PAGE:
The report by the U.K.’s Air Accident Investigations Branch (AAIB) said a battery inside the aircraft’s emergency locator beacon was installed incorrectly. During the installation, a wire was pinched between the beacon’s case and coverplate, causing a short circuit that lead to overheating and ultimately caused the fire aboard an Ethiopian Airlines 787 Dreamliner at London’s Heathrow Airport (LHR).
The investigation showed that Honeywell, which supplied the beacon, identified the potential for that installation problem six months before the fire and modified the assembly instructions to prevent it from happening in the future, but did not inspect the devices already in service, nor did it communicate the issue to aircraft operators and manufacturers.
At the time of the incident, there were approximately 3,650 identical batteries in service, "fitted to numerous aircraft types," according to the report. There were also 2,900 very similar batteries in service on other aircraft.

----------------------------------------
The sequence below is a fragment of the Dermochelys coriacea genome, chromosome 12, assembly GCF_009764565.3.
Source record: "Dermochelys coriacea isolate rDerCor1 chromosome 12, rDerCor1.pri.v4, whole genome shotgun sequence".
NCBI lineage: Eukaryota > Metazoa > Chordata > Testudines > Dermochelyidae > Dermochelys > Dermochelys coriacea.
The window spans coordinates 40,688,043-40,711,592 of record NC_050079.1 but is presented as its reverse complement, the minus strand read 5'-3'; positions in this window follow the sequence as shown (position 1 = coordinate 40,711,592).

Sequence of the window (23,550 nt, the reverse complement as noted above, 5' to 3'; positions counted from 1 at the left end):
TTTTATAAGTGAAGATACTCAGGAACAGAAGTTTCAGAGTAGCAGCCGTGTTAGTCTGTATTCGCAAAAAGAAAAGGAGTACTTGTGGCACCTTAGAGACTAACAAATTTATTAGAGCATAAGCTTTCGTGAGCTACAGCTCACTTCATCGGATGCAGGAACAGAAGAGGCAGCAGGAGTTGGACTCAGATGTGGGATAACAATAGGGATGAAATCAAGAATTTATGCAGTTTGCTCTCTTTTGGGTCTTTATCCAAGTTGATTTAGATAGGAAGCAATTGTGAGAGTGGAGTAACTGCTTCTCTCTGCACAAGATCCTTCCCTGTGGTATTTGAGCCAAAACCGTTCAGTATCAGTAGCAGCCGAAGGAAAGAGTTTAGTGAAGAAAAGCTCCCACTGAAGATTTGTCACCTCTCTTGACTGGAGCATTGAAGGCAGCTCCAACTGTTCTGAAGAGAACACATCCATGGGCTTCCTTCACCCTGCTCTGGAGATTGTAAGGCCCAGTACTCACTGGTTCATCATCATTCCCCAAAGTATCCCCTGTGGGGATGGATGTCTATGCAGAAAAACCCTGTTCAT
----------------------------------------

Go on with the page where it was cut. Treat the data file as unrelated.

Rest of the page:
Further, the investigation showed that the battery was not the lithium-ion type of battery used in the Dreamliner’s two main batteries but a non-rechargeable lithium metal battery. The failure of the lithium-ion batteries early in 2013 grounded Dreamliners worldwide as Boeing and its suppliers worked to determine a way to fix the problems.
The report makes clear that the first was not related to the aircraft’s prior problems and overall suggests that the fact that it was a Dreamliner that caught fire was simply bad luck for the troubled program. It was not an indication of an inherent problem with the aircraft, nor was it the fault of the aircraft’s manufacturer.
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